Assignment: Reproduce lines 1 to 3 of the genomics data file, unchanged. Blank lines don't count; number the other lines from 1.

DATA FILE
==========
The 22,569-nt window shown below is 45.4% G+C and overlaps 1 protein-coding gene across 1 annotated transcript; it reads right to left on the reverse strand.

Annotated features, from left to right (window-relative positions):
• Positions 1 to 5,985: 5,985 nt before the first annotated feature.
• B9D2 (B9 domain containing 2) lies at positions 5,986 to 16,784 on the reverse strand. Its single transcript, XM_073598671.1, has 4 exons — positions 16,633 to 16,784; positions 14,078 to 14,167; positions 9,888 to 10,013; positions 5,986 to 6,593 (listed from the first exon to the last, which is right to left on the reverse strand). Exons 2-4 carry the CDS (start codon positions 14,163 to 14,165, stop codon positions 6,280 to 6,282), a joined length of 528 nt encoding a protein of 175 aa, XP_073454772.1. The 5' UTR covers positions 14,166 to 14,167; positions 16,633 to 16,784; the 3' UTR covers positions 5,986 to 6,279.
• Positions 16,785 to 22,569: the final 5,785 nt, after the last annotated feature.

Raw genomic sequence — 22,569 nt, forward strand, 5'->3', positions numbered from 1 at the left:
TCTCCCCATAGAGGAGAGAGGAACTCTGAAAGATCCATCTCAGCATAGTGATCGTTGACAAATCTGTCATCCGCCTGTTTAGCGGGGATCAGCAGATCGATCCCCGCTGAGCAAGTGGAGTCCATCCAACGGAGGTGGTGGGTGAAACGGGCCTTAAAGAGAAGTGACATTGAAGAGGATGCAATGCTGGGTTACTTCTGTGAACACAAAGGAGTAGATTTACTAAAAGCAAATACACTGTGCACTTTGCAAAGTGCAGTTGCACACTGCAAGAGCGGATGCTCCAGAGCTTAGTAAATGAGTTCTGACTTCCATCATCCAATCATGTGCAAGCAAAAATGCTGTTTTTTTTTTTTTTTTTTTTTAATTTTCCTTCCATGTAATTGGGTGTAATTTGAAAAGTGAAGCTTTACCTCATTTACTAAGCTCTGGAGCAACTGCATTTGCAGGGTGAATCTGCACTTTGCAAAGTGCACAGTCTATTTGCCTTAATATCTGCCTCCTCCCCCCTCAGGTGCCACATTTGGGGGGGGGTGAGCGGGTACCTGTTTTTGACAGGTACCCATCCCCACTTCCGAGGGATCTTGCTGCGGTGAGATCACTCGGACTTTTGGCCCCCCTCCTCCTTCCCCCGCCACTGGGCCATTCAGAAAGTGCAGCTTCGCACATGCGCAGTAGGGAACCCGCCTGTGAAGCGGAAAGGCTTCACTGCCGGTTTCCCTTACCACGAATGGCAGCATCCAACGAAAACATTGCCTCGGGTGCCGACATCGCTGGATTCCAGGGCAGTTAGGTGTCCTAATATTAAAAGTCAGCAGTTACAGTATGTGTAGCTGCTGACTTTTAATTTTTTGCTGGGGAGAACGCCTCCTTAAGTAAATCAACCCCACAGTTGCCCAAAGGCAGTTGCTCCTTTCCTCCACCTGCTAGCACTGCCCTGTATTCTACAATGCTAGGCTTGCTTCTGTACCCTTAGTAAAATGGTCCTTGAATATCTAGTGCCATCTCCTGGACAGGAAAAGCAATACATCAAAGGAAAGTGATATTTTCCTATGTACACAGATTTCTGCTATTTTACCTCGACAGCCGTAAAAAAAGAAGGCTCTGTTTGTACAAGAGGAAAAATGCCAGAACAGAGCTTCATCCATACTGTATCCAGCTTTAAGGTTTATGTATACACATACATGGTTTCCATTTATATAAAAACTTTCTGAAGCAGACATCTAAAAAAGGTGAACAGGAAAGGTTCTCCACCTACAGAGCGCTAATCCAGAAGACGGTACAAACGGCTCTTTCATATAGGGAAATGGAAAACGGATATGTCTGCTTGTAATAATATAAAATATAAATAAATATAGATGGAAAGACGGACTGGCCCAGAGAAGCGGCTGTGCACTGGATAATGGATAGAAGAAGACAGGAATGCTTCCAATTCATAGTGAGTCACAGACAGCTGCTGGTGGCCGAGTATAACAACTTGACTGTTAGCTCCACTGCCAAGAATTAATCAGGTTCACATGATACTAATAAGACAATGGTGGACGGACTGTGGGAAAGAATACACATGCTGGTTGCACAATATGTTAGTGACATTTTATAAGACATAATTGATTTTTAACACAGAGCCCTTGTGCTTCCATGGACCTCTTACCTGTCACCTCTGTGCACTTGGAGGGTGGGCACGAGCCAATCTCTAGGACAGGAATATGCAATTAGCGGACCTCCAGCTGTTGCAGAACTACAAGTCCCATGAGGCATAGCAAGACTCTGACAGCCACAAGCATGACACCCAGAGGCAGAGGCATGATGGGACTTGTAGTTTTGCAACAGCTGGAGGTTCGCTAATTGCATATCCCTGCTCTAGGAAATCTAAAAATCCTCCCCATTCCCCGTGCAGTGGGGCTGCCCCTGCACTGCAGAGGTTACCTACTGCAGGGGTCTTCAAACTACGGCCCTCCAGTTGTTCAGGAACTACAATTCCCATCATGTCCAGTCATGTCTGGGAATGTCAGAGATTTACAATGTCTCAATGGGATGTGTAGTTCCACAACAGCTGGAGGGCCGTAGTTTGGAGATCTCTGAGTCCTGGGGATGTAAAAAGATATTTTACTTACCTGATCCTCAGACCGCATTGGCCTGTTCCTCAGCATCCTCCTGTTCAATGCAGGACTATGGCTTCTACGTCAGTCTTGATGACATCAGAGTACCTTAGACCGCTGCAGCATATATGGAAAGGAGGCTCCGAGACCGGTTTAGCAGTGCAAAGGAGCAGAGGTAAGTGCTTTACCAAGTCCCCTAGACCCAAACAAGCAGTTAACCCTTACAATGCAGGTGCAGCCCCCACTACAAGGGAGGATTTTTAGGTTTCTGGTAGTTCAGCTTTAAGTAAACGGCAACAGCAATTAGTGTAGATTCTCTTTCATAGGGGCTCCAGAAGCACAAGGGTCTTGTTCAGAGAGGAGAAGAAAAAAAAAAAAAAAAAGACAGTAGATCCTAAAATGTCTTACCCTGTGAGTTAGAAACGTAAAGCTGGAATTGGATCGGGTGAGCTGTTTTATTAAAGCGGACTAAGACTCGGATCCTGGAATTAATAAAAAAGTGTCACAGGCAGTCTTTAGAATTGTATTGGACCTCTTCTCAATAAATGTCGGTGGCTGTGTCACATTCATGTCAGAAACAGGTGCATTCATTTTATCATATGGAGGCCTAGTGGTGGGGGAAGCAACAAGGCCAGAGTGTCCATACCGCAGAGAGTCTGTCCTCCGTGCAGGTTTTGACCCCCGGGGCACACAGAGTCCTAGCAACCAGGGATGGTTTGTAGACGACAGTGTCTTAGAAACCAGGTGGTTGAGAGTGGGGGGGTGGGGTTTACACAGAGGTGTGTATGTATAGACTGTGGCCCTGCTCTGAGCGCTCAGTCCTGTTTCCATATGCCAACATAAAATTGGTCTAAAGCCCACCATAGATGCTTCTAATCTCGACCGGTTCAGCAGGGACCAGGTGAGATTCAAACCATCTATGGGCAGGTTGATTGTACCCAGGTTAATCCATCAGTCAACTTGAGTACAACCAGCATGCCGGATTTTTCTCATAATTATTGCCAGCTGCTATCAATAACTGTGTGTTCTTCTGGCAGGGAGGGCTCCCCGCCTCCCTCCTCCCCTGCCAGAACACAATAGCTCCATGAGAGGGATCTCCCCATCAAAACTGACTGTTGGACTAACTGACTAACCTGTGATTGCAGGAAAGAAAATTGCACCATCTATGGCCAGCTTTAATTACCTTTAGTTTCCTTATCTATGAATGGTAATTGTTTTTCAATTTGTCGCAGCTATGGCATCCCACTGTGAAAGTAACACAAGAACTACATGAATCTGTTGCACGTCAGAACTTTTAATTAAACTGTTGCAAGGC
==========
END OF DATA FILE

The 22,569-nt window shown below is 45.4% G+C and overlaps 1 protein-coding gene across 1 annotated transcript; it reads right to left on the reverse strand.

Annotated features, from left to right (window-relative positions):
• Positions 1 to 5,985: 5,985 nt before the first annotated feature.